The Court concludes the Counter-Complaints' allegations fail to state a claim for breach of contract either because they are not precise enough to allege violations of specific contractual provisions or because they are directly contradicted by other parts of the Counter-Complaint.

With respect to the first allegation, in which the Counter-Complaint says Progressive failed to acknowledge coverage owed under the Policy, the Counter-Complaint concedes Progressive provided a defense under a reservation of rights-thereby acknowledging the insurance relationship and the potential for coverage under the Policy. There is no allegation that such a qualified defense was foreclosed by the terms of the Policy. Similarly, with respect to the third allegation, which states Progressive refused to pay a claim covered by the policy without a reservation of rights, the Counter-Complaint obviously concedes a qualified payment (under a reservation of rights) was made and makes no allegation that such a qualified payment of settlement violates any terms of the parties' agreement. Such action on the part of an insurer is sanctioned under California law. See Blue Ridge Ins. Co. v. Jacobsen, 25 Cal. 4th 489 (2001). With respect to the fourth allegation, Progressive's failure to provide defense counsel, the Counter-Complaint acknowledges defense counsel was in fact secured.

To the extent Counterclaimants base their claim on a lack of diligence on the part of Progressive in investigating the coverage issue associated with the claim and/or retaining separate counsel for the Counterclaimants, the Court finds insufficient support for these legal conclusions. The Counter-Complaint implies Progressive promptly acknowledged potential coverage and offered a qualified defense upon being provided with "additional information" by Counterclaimants' retained counsel. (Counter-Complaint ¶ 14.) The Counter-Complaint does not allege Progressive's initial position (i.e. before it received the "additional information" from the Dallo Family's counsel) was unreasonable. Further, while Counterclaimants allege they were initially forced to accept joint representation, they concede separate counsel was provided shortly before the second mediation and there is no allegation that this time frame was unreasonable. (Counter-Complaint ¶ 23.)*fn4 Finally, Counterclaimants fail to plead any provision of the contract which sets forth a timetable or otherwise describes the mechanism for coverage decisions which supports an inference that Progressive's handling of the claim lacked diligence.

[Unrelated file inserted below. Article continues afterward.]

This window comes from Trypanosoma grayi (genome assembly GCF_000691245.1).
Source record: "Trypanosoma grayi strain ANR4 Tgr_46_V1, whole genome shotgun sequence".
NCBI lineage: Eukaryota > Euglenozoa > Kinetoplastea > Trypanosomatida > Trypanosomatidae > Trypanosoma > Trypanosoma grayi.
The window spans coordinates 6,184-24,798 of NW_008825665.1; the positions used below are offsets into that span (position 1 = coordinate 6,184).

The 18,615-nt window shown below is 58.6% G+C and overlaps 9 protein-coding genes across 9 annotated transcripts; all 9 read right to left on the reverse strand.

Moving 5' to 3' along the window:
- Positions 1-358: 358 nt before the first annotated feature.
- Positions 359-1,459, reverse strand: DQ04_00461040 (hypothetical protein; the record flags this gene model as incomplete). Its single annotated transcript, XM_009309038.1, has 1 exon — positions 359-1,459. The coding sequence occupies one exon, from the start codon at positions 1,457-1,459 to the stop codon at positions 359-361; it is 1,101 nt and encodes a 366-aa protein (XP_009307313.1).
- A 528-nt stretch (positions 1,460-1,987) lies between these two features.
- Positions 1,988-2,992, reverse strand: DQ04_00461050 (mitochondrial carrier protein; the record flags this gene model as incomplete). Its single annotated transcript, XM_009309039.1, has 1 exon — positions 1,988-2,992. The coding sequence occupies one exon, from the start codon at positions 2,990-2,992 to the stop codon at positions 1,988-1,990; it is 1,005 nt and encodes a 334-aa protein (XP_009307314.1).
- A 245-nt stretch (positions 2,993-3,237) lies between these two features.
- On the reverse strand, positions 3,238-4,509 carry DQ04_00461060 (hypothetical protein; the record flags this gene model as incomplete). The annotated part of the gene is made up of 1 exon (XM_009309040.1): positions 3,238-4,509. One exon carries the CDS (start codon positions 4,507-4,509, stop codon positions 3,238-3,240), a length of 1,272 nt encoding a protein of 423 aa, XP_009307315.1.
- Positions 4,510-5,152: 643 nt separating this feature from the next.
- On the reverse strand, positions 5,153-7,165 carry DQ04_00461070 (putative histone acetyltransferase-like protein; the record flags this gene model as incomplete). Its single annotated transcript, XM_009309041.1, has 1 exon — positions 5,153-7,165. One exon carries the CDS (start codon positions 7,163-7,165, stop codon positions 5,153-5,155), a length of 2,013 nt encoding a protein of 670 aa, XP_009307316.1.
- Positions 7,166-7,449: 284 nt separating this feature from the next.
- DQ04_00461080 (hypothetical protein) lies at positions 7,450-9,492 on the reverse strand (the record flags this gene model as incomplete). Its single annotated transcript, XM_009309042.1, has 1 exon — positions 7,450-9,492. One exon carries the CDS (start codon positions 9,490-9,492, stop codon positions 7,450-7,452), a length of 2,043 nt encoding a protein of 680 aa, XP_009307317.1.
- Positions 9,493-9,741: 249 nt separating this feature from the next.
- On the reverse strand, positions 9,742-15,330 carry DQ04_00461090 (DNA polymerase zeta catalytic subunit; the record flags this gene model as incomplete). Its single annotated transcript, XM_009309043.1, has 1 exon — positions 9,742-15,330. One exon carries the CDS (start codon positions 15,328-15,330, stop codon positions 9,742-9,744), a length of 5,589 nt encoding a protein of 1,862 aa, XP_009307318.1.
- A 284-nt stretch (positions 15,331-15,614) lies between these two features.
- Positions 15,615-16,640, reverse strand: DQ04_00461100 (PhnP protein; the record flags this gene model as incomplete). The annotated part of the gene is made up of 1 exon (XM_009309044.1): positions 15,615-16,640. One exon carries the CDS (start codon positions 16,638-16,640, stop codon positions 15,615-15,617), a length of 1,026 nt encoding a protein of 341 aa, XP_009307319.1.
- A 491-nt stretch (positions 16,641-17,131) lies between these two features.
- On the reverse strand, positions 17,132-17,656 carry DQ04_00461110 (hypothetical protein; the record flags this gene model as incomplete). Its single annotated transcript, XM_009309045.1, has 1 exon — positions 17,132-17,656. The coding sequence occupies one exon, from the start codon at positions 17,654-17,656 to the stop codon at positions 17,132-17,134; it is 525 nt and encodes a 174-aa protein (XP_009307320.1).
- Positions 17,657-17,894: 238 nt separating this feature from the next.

Under the circumstances, Counterclaimants have failed to state a claim for breach of contract and, accordingly, the Court GRANTS Progressive's motion to dismiss Counterclaimants' breach of contract claim.

2. Bad Faith

There are at least two separate requirements to establish breach of the implied covenant of good faith and fair dealing (or more simply bad faith): (1) benefits due under an insurance policy must have been withheld; and (2) the reason for withholding benefits must have been unreasonable or without proper cause. Preciado, 135 CalApp.4th at 446-47.

With respect to the bad faith claim, the Counter-Complaint alleges Progressive (1) put its own interests ahead of its insureds'; (2) failed to properly engage its insureds in a dialogue about coverage; (3) acknowledged Counterclaimants disavowal of coverage while secretly harboring the intent to seek payment from Counterclaimants; (4) failed to distinguish between the differing situations of its differently situated insureds; (5) denied coverage when it was reasonably clear under the policy language; (6) offered policy limits under reservation of rights without first considering the interests of its insureds. (Counter-Complaint ¶ 46-47.)